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Accessible Assistive Technology Resources Bridges Blog Series: Start Now: August 2021

Brush up on your accessible software (JAWS®/ZoomText®/Fusion®/NVDA®/VoiceOver®)

Summer is fabulous; it’s a great time to get out and about and enjoy freedom from the demands of learning with a laptop. However, time away from our laptops can cause our accessible software skills to get a little rusty. Here are some resources to help you brush off the dust and rust and jump back into mastering the accessible software skills you need for academic and employment success!

First, a little background:

  • Screen reading software: Translates accessibly-coded digital information (both text and alt text) into both speech and braille. Speech access requires speakers or other audio output. Braille access requires a connection with a refreshable braille display.
  • Screen magnification software: Allows the user to magnify the computer screen. More advanced software allows the user to magnify the mouse pointer and cursors, change color schemes, split the screen and pinpoint what is magnified, highlight text where the cursor is, and other functions.

JAWS® screen reading software

JAWS is screen reading software that is both rich and robust. Freedom Scientific provides a wealth of resources for JAWS users. From traditional guides and shortcut sheets to YouTube videos and MP3s, Freedom Scientific allows you to pinpoint your training needs and get the information to fill those needs efficiently and for FREE!

Basic JAWS training materials

  • Pick which parts you need on the JAWS Getting Started page, where materials are available for download in DAISY (Digital Accessible Information System), MP3, and HTML formats for you to listen to or read at your convenience.
  • Download the complete JAWS Basic Training that contains the entire Basic Training in MP3 and HTML format, as a ZIP file that you can extract to any location on your computer.
  • Surf’s Up is a series of self-guided lessons that teach you to read and navigate the web using JAWS.

JAWS Training Videos

More advanced JAWS training materials

  • With Additional JAWS Training, discover tips and tricks for JAWS features (like Convenient OCR and Research It) as well as advanced skills, including using Microsoft Excel spreadsheets and JAWS in Tandem mode. These lessons are available for download in both DAISY (Digital Accessible Information System) and MP3 format.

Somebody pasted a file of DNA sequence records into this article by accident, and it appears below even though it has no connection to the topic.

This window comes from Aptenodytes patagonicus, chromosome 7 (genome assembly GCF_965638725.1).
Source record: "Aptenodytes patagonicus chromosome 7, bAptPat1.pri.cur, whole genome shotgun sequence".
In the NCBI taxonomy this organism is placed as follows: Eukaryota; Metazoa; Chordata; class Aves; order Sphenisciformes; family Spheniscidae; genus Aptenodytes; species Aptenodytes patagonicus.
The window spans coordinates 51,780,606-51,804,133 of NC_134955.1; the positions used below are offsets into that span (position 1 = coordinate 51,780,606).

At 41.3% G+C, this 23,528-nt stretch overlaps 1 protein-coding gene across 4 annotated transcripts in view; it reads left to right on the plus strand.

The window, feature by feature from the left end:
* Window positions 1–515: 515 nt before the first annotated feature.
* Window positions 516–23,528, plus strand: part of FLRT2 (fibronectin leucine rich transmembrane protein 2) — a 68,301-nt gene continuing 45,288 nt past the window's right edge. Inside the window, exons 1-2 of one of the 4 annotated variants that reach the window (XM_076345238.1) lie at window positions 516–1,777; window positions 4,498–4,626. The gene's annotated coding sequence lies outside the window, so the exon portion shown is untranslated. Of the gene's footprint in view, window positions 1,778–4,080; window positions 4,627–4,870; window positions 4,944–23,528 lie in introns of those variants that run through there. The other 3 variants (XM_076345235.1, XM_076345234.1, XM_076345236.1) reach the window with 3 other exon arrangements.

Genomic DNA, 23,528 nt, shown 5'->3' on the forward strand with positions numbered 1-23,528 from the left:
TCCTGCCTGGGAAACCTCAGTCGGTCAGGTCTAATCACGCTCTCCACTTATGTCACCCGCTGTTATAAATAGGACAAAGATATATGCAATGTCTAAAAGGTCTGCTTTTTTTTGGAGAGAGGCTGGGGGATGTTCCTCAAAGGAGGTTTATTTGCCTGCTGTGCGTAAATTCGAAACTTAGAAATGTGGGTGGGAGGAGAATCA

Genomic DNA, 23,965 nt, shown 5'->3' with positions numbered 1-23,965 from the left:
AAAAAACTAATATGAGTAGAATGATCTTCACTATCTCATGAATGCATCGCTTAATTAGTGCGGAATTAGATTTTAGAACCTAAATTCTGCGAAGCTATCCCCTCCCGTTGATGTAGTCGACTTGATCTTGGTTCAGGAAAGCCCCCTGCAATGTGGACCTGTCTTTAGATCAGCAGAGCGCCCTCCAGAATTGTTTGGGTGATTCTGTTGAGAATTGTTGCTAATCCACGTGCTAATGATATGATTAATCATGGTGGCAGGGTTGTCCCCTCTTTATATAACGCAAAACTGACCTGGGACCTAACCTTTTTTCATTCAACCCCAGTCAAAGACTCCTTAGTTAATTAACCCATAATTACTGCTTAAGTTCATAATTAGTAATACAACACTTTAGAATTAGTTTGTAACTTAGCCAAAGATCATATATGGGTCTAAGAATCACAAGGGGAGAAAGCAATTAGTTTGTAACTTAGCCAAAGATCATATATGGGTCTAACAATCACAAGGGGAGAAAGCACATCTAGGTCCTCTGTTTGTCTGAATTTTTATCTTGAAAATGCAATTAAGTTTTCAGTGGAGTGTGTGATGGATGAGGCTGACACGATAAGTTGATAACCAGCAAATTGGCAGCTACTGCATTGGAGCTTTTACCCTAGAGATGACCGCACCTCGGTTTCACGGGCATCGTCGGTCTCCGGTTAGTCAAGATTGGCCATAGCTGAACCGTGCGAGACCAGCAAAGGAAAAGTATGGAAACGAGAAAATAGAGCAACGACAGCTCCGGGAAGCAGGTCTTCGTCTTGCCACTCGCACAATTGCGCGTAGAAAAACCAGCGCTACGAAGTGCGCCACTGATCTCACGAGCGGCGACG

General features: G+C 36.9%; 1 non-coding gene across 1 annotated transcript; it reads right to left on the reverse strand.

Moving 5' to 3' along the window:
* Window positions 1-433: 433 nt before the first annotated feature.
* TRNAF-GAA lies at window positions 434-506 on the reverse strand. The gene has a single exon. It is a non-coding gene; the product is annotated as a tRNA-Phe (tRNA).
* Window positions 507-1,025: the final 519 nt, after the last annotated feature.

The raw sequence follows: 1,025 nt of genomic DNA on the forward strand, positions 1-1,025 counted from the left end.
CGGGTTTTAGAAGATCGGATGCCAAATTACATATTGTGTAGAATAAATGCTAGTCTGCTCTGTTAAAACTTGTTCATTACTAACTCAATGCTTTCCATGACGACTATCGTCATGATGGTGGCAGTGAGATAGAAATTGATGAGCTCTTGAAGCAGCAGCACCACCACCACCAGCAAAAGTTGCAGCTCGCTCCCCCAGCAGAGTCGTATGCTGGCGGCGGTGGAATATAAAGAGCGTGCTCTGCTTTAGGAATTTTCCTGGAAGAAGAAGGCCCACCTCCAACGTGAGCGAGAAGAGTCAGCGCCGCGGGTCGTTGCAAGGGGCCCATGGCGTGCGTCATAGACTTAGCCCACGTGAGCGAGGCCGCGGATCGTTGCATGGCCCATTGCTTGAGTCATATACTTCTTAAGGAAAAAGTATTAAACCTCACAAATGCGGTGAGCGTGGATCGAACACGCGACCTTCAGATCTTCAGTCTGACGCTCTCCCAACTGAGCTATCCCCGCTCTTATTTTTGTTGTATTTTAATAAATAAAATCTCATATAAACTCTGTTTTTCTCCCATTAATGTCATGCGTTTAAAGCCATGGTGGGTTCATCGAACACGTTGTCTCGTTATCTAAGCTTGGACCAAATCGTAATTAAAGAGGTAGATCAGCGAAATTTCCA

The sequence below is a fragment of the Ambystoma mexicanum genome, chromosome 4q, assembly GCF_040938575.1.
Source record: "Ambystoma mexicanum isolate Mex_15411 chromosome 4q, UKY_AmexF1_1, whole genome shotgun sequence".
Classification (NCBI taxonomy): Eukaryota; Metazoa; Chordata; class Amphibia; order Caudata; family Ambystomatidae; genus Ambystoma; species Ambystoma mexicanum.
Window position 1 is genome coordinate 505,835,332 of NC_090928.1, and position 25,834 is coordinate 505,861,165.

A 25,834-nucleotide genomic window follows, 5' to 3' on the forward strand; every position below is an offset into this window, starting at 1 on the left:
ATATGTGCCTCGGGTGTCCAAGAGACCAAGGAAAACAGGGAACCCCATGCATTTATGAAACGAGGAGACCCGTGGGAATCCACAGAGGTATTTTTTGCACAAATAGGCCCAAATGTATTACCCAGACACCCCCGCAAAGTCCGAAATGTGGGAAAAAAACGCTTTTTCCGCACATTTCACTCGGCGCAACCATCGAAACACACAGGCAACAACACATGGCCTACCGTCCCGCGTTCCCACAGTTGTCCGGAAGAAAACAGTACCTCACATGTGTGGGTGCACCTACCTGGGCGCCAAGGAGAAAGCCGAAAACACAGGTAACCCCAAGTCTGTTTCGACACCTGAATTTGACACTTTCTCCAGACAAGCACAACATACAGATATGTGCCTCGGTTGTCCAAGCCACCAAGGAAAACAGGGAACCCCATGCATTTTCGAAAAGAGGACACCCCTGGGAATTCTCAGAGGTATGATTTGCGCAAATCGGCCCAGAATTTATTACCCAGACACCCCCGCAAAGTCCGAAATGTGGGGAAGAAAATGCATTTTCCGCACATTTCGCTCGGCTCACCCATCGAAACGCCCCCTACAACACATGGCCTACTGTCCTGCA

JAWS reference materials

ZoomText® screen magnification software

ZoomText is powerful screen magnification software with many advanced features that put you, the user, in control of what the computer screen displays and how you navigate it. Additionally, ZoomText has some basic screen reading capabilities.

Basic ZoomText training materials

ZoomText reference materials

Fusion® screen reading AND screen magnification software

Fusion combines both JAWS and ZoomText to provide access to both screen reading and screen magnification. Many resources for Fusion are found in the JAWS and ZoomText sections above. Here are some Fusion-specific resources:

Basic Fusion training materials

Fusion reference materials

NVDA® screen reading software

Unlike Jaws, ZoomText, and Fusion, NVDA (Non-Visual Digital Access) is not commercially produced. Instead, NVDA is open-source software, and it is available at no cost. This means, however, that there is not a company behind NVDA, though training materials and technical support services may be purchased. Nevertheless, it can be helpful to be able to use multiple screen readers. Here are some NVDA training material sources:

Free NVDA training materials

Fee-based NVDA training materials

NVDA Communities

VoiceOver® screen reading software

iOS (iPhone and iPad)

Mac (laptop and desktop Apple computers)

Contact us

Follow the Bridges Helpdesk Facebook page for more transition tips, and please contact the Free Helpdesk for Maryland Blind/Low Vision Transition Students, Families, and Educators anytime using:

This unique project is being coordinated through The IMAGE Center of Maryland, a center for independent living in Towson, and it is funded by a grant from the Maryland Department of Education Division of Special Education/Early Intervention Services.

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